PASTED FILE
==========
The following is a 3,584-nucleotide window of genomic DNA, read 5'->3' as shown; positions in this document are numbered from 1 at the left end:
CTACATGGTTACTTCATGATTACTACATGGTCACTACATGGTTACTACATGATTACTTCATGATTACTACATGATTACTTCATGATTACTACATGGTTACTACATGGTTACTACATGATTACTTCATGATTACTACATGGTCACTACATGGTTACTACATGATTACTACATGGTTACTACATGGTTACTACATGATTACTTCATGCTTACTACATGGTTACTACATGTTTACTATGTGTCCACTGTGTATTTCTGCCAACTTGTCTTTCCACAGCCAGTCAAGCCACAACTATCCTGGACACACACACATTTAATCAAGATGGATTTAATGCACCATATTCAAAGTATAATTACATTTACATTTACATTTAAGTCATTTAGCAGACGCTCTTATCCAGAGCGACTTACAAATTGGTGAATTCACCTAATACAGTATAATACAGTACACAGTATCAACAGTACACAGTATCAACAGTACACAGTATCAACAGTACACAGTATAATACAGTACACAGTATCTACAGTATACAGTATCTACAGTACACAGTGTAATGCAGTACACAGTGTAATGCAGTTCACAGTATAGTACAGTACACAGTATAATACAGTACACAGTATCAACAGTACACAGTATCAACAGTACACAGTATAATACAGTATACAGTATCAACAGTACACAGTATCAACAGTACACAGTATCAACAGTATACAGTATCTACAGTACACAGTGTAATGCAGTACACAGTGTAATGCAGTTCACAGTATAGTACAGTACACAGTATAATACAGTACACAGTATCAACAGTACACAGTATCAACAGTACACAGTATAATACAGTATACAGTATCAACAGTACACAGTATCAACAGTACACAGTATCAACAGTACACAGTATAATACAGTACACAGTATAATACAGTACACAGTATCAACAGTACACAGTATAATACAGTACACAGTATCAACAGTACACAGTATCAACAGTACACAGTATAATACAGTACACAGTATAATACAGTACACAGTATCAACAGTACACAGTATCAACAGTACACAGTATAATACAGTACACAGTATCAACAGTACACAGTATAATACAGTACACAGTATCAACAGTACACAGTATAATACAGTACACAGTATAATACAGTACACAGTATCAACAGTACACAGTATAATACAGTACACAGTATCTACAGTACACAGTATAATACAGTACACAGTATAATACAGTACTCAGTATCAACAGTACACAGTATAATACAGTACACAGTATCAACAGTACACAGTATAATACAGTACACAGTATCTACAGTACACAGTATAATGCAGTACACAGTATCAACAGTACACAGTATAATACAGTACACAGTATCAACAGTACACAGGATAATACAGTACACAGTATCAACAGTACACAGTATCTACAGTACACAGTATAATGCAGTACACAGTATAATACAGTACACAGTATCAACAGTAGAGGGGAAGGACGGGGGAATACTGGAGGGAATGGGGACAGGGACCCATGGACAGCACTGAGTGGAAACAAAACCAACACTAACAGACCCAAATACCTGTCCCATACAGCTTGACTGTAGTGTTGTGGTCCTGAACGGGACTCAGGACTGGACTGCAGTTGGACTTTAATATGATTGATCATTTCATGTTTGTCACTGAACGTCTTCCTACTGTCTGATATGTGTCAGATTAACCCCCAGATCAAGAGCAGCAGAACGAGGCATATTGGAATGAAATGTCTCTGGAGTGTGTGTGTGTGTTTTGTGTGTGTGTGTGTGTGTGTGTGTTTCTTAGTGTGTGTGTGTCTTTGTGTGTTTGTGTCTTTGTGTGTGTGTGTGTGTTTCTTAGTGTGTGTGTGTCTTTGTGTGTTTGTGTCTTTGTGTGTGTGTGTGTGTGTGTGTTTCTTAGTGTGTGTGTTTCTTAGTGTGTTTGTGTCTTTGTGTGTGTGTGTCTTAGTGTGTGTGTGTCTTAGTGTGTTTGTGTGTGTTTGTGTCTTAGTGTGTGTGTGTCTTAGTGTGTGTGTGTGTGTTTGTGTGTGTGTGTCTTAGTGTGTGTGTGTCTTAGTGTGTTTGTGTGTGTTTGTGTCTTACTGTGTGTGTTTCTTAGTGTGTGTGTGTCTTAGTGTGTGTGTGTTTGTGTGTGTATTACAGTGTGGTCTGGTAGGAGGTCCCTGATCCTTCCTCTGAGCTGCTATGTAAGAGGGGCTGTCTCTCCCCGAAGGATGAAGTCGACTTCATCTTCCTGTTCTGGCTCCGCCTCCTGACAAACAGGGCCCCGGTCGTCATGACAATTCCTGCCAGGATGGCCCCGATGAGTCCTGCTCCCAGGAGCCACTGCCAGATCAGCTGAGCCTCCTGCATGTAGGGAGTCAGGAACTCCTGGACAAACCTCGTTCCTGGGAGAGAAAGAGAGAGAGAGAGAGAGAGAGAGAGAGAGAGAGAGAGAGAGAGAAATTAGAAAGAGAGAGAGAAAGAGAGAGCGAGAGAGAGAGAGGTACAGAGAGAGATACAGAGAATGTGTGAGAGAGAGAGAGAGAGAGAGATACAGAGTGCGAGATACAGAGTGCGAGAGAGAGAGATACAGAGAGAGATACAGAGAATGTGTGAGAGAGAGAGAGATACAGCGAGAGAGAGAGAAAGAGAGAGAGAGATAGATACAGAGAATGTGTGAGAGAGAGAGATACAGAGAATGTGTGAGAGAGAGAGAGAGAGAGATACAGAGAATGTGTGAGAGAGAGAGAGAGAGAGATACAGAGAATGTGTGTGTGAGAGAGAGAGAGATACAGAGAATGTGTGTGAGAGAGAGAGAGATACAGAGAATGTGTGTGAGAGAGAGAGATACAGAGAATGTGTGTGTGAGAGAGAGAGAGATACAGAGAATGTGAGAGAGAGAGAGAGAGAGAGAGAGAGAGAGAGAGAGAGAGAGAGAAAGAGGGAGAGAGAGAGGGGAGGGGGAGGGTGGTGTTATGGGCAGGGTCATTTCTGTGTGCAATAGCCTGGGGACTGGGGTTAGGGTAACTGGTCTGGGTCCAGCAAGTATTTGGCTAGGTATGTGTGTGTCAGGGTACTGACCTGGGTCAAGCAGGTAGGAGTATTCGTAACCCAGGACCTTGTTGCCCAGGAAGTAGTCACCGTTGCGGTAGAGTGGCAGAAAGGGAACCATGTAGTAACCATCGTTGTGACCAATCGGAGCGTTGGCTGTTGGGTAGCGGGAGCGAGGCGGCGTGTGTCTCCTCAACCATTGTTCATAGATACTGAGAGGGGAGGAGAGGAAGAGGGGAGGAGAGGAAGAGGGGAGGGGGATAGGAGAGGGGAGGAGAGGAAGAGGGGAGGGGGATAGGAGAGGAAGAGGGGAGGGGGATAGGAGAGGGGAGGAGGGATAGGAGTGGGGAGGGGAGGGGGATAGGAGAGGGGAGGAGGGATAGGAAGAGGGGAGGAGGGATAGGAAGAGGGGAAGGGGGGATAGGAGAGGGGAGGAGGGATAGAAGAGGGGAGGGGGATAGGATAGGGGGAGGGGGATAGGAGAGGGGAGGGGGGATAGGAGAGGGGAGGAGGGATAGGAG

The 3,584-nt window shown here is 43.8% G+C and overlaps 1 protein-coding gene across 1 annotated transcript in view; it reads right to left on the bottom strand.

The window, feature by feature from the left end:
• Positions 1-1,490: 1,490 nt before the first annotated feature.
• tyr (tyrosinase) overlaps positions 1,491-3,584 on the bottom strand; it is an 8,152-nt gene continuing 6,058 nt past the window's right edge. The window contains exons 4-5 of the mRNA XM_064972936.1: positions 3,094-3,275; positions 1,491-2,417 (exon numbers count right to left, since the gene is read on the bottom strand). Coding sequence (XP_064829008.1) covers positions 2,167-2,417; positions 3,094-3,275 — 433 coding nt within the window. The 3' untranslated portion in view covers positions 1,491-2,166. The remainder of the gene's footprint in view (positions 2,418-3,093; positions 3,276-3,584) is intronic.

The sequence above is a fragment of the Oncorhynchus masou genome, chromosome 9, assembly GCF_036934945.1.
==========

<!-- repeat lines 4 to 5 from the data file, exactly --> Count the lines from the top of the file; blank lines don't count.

The window, feature by feature from the left end:
• Positions 1-1,490: 1,490 nt before the first annotated feature.